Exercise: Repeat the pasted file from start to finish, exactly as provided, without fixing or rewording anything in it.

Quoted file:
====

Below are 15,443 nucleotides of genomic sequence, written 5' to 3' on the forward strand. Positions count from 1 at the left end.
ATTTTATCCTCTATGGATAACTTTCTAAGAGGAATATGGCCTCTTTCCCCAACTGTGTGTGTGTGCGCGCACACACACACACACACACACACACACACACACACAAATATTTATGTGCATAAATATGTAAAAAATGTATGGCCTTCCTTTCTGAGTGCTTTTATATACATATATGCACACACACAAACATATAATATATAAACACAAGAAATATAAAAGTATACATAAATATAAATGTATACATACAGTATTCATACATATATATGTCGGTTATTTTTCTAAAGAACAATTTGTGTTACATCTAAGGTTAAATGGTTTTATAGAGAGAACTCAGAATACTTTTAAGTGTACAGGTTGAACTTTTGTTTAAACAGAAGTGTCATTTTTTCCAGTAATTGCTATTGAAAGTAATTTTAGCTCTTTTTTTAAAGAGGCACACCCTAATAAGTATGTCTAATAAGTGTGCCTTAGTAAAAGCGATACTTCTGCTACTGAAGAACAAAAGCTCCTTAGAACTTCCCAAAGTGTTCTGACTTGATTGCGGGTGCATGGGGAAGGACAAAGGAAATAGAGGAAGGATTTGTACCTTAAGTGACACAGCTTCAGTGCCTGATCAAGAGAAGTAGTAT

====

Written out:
Below are 15,443 nucleotides of genomic sequence, written 5' to 3' on the forward strand. Positions count from 1 at the left end.
ATTTTATCCTCTATGGATAACTTTCTAAGAGGAATATGGCCTCTTTCCCCAACTGTGTGTGTGTGCGCGCACACACACACACACACACACACACACACACACACAAATATTTATGTGCATAAATATGTAAAAAATGTATGGCCTTCCTTTCTGAGTGCTTTTATATACATATATGCACACACACAAACATATAATATATAAACACAAGAAATATAAAAGTATACATAAATATAAATGTATACATACAGTATTCATACATATATATGTCGGTTATTTTTCTAAAGAACAATTTGTGTTACATCTAAGGTTAAATGGTTTTATAGAGAGAACTCAGAATACTTTTAAGTGTACAGGTTGAACTTTTGTTTAAACAGAAGTGTCATTTTTTCCAGTAATTGCTATTGAAAGTAATTTTAGCTCTTTTTTTAAAGAGGCACACCCTAATAAGTATGTCTAATAAGTGTGCCTTAGTAAAAGCGATACTTCTGCTACTGAAGAACAAAAGCTCCTTAGAACTTCCCAAAGTGTTCTGACTTGATTGCGGGTGCATGGGGAAGGACAAAGGAAATAGAGGAAGGATTTGTACCTTAAGTGACACAGCTTCAGTGCCTGATCAAGAGAAGTAGTAT